Synopsis: When World War Three breaks out, seventeen-year-old Julia is on a school trip to Amsterdam, while fourteen-year-old Marly is trapped in a prison for delinquent girls. They both discover magical amulets, and try their best to save themselves and those around them. But it looks like their best will not be enough, as nuclear war threatens the survival of the human race. On her journey home to New York, Julia is joined by three other queer teens and the mysterious and alluring Ginger; lipstick lesbian Vikki; and five-thousand-year-old Skilly, who has an amulet that grants him eternal life. When Julia and Marly meet, they are immediately attracted to each other. But romance has to take a back seat as the five friends learn the true powers of the amulets. Can they travel through time to save the world from total destruction?
Gay Teens Are The New Vampires (Part 2)
black kid in the class/school/team. I learned a lot, but I also got the impression that being African-American was kind of a downer and that black people must have to spend every waking moment thinking about racial prejudice. All the books I read that were focused on friendship, dating, sports, adventure, and "regular things"
were about white people. Then when I was around fourteen, I read a book that blew my mind wide open, called The Mouse Rap by Walter Dean Myers.
I am a huge fan of Walter Dean Myers, and I have to say that this is not his best book. If you read this book now, you may find it very dated because of the clothes, styles, music, and slang. But the thing that amazed me so much was the plot: Mouse tries to find buried treasure, and starts a quixotic romance with a girl named
Bev. Mouse lives in Harlem, which is lovingly described as an exciting place for a kid to grow up. The book was not about "being black" and it was not a problem novel. It was a story where the main character happens to African-American. Sensational! The world needs BOTH kinds of books.
My favorite kind of LGBTQ YA novel is not about coming out, or homophobia, or even first crush. The majority of queer YA novels are about these themes. I love to read books where being gay is not something to be overcome, and not the main focus of the book. Where being queer is just part of who the main character is, not what the book is about. Where the hero is fighting crime, training dragons, winning an Olympic medal, struggling with addiction, piloting a space craft, killing zombies, or whatever. . . and just so happens to be LGBTQ.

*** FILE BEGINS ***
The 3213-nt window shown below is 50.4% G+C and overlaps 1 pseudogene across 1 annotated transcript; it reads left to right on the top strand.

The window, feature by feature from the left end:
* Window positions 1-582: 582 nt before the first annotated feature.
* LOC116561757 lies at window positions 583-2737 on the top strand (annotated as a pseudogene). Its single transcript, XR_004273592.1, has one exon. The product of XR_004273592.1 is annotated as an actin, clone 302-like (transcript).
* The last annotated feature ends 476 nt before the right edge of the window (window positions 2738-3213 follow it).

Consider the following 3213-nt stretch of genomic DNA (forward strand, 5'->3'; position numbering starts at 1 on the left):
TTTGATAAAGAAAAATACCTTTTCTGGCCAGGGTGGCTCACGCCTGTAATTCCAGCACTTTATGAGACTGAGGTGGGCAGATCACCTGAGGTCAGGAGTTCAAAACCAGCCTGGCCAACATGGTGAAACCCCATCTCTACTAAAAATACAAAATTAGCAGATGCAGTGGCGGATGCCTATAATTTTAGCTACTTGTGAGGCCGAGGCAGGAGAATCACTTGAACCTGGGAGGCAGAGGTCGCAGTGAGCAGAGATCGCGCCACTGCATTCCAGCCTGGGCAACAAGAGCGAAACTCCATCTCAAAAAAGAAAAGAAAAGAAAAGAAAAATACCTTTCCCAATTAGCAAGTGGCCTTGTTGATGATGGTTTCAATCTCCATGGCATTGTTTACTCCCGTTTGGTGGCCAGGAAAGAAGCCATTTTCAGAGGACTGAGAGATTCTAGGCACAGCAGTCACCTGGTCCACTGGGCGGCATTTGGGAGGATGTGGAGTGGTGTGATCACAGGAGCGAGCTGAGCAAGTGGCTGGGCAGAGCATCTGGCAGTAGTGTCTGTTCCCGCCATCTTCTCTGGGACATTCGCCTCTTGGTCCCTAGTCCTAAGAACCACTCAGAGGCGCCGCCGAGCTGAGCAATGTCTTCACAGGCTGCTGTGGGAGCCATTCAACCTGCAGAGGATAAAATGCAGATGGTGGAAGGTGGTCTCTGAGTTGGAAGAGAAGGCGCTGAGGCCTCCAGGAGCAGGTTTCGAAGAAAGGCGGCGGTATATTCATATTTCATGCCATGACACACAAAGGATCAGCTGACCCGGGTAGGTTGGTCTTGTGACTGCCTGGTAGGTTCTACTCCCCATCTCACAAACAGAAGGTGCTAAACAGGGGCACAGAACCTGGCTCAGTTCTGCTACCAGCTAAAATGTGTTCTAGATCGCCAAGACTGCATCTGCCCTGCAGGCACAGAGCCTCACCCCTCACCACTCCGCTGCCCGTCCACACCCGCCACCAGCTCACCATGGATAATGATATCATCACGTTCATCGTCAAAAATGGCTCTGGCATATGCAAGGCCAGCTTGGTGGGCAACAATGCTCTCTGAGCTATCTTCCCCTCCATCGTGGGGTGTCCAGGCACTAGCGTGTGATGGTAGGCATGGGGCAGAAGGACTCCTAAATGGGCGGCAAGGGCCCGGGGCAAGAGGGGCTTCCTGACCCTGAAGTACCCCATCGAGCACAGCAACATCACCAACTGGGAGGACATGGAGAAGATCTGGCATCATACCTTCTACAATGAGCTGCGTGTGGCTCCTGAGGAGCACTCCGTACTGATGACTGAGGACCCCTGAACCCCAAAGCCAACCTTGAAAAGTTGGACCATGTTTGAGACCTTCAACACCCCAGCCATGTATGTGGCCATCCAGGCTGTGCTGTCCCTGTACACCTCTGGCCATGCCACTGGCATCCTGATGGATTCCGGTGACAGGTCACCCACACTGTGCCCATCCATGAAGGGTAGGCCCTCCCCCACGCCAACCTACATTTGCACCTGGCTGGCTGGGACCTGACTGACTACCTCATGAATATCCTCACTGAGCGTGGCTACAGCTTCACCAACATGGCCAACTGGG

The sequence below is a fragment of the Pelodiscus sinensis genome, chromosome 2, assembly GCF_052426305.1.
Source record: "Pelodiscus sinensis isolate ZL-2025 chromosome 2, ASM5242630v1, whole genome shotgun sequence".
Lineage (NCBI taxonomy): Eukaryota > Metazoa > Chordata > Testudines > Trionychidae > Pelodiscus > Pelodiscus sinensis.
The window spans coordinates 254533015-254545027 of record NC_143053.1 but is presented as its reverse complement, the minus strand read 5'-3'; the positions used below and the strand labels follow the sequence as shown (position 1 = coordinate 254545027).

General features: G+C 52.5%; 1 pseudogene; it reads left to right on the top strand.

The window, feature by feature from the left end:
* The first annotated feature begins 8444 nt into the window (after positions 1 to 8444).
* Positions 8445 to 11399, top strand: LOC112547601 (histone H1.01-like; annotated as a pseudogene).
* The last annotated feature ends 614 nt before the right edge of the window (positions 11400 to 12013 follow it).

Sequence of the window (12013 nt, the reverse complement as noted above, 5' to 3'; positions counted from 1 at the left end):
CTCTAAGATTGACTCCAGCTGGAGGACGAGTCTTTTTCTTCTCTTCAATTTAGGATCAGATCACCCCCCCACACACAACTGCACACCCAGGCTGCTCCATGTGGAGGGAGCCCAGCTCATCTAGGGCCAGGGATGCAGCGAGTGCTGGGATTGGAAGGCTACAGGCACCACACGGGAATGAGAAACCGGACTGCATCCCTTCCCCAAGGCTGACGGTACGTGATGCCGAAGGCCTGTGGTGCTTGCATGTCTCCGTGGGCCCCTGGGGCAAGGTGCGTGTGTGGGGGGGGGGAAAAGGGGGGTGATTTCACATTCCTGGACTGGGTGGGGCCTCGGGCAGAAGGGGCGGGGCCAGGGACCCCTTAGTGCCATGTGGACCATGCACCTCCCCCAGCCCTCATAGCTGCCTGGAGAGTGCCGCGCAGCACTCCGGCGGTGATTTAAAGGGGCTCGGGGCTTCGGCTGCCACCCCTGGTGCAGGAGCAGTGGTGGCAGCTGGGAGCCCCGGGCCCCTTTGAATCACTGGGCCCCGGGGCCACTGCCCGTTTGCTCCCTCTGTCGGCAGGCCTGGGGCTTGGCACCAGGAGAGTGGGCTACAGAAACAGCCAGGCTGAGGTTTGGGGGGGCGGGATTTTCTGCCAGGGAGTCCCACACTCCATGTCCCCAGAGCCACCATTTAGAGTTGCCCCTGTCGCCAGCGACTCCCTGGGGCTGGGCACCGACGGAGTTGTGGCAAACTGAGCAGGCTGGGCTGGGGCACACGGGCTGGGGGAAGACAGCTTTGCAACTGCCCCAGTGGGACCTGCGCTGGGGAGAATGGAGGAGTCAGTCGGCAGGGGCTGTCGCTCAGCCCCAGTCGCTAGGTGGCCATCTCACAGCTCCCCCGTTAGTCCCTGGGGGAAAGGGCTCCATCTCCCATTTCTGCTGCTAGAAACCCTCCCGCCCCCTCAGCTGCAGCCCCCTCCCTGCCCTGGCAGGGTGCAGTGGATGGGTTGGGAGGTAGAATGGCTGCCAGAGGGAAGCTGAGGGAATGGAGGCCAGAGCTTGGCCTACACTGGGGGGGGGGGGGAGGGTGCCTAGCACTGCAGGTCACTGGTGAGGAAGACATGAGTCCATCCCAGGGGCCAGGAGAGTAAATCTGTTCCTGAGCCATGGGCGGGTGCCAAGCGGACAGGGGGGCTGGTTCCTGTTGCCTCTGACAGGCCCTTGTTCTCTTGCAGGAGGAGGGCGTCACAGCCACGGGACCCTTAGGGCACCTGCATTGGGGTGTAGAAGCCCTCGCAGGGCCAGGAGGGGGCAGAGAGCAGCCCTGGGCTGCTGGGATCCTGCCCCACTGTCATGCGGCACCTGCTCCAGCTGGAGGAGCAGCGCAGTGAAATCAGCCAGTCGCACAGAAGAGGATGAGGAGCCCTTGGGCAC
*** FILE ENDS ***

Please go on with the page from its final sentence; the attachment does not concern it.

If that sounds like the kind of book you like, too, then let me tell you about some contemporary LGBTQ YA.
Shadow Walkers by Brent Hartinger is about a boy living on a remote island who learns to do astral projection when his kid brother goes missing. While floating spectrally, he meets a cute guy. Think Stranger With My Face by Lois Duncan, only gay.
Huntress by Malinda Lo. In this fantasy world, two seventeen-year old girls are sent on a dangerous quest. While fending off fairy attacks, they fall in love. (Forthcoming April 5.)
Pink by Lili Wilkinson. Ava is tired of being punk rock, so she transfers to a new school and starts wearing pink. But she has to hide her new persona from her parents and her girlfriend.
The End: Five Queer Kids Save The World by *cough* me. Sorry to toot my own horn, but if you want to read a book about magical amulets, time travel, and nuclear war, in which the heroes are lesbian, bi, and transgender, it has to be this one. There are still so few YA novels about transgender characters that I can count them on my fingers (and I don't have extra fingers like Hannibal Lecter.) I wanted to read a YA novel with a trans main character that was not tragic and where gender identity was not the main storyline.
As Toni Morrison says, "If there is a book you really want to read, but it hasn't been written yet, then you must write it."
I hope that now you're as excited to see LGBTQ novels as I am! People are saying that the vampire craze has peaked, and they're wondering what will be the hot new trend in YA. I think queer teens are going to be the new vampires!
Thank you so much Nora for taking the time to discuss this topic with us! I admit I'm rather uneducated in LGBTQ literature. The closest I've come is the yaoi/shounen-ai novels, manga and doujinshi I read, but that's not really the same thing (culturally or otherwise). I will however be reviewing Shadow Walkers soon on the blog and having Brent Hartinger as a guest! (look for it in May!)